Surprisingly, Google Analytics shows that the game is still a little bit active even after being left alone for a year. Here's the last month while the game was $1 (this includes the free, stripped-down version too):
Obviously, this project was a big failure financially. However, it was pretty fun to make, made me a few friends and contacts in real life, and I think it looks decent on my resume. Plus I learned a lot and maybe entertained some people for a few minutes? Anyway, overall it was a positive experience where I didn't have to go to a real job for a while. Here's things I would do/am doing different next (most of which should have been obvious to me a long time ago, but oh well):
Anyway, that's it - if you want to know anything else about this particular game-making process just send me a note! Thanks for reading!
Puncho Fighto is an iOS fighting game I made from 2011 - 2012. From the time I quit my job to the time I had released a game took almost exactly a year, although I spent the first six months learning iOS and graphics programming, and working on a different game that never saw the light of day. I did not have a plan other than to pour all my energy into something creative for a while, hopefully re-learning how to enjoy the act of computer programming in the process. To finance the game, I lived frugally off my savings from years of full-time programming and did a little freelancing towards the end.
Fig 1: Puncho Fighto and the Low Quality Video
The model for for Puncho, obviously, came from Street Fighter II on SNES which I played a lot of while visiting home in the summer. I had been working on a game called "The Law of Life" (after the Jack London story), centering around a lone camper surrounded by advancing monsters with only a dwindling fire for protection (no relation to this much better game). That game wasn't coming together because I couldn't get the mechanic right, so I was inspired to try adapting an existing game to the touch-screen instead. Most of the mechanics and gameplay were copyable, I just had to try and make them work with finger swipes instead of buttons. There did not seem to be any other iOS games that had attempted this, and because all things must eventually exist I decided to do my part.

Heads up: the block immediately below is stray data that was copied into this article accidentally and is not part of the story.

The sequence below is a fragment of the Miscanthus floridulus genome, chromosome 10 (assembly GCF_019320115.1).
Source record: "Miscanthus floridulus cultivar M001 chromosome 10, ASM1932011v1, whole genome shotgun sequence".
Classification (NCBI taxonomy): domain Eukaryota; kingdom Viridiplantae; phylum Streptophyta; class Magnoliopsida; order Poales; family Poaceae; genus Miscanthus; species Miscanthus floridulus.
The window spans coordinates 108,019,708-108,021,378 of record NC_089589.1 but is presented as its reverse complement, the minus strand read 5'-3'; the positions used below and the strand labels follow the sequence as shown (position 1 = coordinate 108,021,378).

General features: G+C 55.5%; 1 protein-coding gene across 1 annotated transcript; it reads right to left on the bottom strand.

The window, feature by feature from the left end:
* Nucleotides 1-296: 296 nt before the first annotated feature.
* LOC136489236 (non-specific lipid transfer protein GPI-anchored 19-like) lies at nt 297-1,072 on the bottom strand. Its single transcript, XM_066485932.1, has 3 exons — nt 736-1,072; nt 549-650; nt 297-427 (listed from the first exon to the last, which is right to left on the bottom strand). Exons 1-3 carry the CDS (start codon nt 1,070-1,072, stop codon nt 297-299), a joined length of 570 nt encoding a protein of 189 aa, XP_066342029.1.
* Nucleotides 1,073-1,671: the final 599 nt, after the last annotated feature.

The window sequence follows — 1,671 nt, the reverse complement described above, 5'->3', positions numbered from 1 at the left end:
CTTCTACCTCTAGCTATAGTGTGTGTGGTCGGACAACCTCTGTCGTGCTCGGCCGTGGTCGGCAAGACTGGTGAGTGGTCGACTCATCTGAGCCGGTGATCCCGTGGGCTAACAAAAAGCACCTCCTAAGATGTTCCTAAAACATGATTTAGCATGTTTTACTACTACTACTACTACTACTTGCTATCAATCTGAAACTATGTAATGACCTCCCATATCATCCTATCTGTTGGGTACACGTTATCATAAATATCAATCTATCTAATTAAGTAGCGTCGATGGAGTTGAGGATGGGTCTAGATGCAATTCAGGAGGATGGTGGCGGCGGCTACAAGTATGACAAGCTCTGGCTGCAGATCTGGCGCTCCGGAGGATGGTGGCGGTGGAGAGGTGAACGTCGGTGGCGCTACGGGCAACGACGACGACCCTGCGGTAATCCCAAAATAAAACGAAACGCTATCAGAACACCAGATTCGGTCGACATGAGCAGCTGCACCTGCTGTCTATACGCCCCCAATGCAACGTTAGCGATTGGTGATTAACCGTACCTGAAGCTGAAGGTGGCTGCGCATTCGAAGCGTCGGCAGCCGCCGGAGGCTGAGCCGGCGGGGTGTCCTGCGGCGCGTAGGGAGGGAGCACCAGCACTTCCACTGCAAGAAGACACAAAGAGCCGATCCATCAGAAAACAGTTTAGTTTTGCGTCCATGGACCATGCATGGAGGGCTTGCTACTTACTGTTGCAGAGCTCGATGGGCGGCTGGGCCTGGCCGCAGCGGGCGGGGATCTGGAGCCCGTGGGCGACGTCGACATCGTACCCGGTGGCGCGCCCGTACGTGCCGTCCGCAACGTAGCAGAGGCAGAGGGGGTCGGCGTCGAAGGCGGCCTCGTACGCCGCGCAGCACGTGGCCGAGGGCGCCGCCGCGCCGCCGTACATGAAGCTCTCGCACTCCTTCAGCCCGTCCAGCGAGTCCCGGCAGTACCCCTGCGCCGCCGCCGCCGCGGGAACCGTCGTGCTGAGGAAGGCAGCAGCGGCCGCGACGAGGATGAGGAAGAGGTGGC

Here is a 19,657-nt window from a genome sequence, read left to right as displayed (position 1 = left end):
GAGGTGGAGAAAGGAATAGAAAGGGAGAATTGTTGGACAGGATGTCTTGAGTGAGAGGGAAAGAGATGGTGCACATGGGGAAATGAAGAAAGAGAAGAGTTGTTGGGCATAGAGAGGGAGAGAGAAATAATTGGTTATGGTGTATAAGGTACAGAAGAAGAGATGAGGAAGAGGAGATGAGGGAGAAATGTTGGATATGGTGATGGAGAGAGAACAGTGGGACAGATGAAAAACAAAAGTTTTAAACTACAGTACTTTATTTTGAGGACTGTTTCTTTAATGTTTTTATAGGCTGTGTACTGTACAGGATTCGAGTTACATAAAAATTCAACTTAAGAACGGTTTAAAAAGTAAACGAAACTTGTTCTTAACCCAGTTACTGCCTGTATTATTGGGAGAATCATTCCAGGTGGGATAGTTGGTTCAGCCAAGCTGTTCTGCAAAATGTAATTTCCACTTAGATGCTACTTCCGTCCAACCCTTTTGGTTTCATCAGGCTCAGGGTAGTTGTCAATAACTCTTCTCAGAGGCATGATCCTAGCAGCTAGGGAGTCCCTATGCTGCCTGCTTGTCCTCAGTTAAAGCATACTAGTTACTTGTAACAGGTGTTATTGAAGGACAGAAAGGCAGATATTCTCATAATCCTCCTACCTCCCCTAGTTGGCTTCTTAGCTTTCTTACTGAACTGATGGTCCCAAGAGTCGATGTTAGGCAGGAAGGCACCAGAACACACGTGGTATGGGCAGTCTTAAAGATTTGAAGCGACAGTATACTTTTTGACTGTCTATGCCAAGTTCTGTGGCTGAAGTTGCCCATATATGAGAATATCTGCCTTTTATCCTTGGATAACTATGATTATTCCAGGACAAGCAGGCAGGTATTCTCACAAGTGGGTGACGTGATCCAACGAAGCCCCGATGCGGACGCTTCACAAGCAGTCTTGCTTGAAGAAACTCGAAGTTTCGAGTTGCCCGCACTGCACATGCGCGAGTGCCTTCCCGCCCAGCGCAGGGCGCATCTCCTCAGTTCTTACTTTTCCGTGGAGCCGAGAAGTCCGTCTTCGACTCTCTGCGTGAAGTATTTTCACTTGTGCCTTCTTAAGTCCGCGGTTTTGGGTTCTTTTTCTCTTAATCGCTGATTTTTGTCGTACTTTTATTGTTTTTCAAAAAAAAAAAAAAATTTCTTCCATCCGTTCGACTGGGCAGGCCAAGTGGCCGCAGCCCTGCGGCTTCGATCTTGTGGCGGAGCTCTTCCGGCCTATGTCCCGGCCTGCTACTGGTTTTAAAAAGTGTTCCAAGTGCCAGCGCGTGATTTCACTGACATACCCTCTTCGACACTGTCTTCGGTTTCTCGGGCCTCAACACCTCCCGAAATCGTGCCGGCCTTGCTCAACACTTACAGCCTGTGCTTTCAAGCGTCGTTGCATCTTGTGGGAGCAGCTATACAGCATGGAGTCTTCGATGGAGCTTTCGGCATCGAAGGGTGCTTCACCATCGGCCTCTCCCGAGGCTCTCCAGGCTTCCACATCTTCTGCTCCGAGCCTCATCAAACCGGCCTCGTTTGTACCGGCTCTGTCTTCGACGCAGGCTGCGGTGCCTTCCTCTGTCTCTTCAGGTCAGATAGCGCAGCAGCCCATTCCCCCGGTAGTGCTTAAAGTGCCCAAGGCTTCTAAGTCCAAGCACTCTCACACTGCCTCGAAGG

I wrote almost everything in Puncho from scratch, except for the physics engine which was Box2D.
The main features of Puncho came together really quickly. I already had a basic OpenGL game engine set up (thanks in large part to 71squared tutorials). The idea to use rag doll characters came because I didn't think I could find an artist willing to do the huge amount of sprite animation required for a fighting game. With rag dolls you just need to draw the sprites once and can pose them in as many animations as you want, without any planning or forethought. Plus they look funny when they fall down.
Fig 2: Those guys will cheer for anybody
Unfortunately, I couldn't find any software to do the posing and animations at the time (although I am aware of several programs that can do it now). So I wrote my own in Python! I used physics in the posing program so you could sort of drag the characters into position and their limbs would stay roughly anatomically correct, which saved some time during animating. Writing that program was fun, since it didn't have to be very good and I always wanted to be an animator anyway. It wasn't of professional quality but you could do basic rigging, animations, attach points and even swap out sprites such as "angry face", "hurt face" or "face filled with longing for the glory years which can not return".